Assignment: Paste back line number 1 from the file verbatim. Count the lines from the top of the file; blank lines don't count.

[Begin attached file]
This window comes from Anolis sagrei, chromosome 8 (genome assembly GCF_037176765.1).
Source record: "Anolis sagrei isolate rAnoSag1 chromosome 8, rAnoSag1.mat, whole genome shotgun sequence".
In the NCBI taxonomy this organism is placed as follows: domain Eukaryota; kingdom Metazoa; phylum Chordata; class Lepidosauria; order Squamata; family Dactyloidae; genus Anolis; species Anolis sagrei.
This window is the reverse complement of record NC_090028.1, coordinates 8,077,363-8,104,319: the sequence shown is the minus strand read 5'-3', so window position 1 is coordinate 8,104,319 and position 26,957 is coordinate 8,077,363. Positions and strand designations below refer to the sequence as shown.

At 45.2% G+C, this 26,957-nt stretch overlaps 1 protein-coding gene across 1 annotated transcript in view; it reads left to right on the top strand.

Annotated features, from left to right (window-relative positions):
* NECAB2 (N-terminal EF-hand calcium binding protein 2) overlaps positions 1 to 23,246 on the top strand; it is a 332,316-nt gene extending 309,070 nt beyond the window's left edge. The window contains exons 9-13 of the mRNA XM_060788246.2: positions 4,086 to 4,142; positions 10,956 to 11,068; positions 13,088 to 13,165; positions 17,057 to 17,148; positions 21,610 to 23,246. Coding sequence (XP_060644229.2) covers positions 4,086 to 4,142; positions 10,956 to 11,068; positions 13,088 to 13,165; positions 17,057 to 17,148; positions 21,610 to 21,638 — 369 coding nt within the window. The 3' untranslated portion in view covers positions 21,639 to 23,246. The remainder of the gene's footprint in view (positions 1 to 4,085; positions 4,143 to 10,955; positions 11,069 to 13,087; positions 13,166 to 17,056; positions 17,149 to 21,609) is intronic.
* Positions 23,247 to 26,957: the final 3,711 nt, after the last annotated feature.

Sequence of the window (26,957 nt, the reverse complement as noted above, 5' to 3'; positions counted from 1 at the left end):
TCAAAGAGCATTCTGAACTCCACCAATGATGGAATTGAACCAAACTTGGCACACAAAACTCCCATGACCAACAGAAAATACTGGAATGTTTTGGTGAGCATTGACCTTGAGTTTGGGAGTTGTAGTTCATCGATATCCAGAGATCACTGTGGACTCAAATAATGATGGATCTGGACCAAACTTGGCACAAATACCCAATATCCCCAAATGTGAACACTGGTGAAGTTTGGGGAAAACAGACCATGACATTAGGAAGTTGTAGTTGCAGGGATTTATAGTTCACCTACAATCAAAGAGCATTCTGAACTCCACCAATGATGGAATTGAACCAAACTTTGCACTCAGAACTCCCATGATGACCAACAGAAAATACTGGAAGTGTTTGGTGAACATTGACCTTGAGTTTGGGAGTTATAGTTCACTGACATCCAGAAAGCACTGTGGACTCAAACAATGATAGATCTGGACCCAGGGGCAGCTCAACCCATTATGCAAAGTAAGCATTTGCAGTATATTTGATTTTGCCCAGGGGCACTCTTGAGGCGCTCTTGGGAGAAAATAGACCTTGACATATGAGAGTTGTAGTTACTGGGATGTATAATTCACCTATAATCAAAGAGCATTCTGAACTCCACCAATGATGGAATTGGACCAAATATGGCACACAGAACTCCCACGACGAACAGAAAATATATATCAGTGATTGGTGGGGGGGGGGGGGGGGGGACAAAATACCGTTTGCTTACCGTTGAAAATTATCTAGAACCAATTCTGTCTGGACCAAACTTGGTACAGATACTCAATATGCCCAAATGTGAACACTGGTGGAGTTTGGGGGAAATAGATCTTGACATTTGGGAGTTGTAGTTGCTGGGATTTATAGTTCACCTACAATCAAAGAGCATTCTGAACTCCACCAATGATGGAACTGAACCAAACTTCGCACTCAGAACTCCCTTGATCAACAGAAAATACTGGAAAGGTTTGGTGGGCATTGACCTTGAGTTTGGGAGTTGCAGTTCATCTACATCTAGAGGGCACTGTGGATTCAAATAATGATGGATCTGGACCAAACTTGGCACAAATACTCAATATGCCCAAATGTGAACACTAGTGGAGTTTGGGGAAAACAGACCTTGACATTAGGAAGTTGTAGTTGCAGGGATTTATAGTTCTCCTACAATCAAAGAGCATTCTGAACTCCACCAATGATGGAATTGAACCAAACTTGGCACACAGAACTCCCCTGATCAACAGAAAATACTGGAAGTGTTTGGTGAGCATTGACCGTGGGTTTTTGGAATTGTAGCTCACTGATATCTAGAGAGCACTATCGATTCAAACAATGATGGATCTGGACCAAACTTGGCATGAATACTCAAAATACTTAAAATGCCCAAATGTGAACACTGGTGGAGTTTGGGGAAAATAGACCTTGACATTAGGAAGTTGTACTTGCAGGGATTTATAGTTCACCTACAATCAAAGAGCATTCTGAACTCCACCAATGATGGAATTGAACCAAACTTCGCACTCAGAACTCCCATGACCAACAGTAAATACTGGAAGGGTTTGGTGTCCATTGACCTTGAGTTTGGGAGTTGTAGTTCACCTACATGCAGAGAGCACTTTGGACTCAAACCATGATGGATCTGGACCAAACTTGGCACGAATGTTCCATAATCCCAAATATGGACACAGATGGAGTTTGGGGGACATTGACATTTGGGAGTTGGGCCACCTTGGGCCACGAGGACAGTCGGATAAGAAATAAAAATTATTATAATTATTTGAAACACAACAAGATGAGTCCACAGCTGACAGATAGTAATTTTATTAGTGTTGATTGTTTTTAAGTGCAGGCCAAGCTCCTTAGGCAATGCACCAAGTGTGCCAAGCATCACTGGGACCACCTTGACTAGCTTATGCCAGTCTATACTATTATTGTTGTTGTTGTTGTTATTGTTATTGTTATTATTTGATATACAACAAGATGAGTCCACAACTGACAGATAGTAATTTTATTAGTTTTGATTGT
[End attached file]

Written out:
This window comes from Anolis sagrei, chromosome 8 (genome assembly GCF_037176765.1).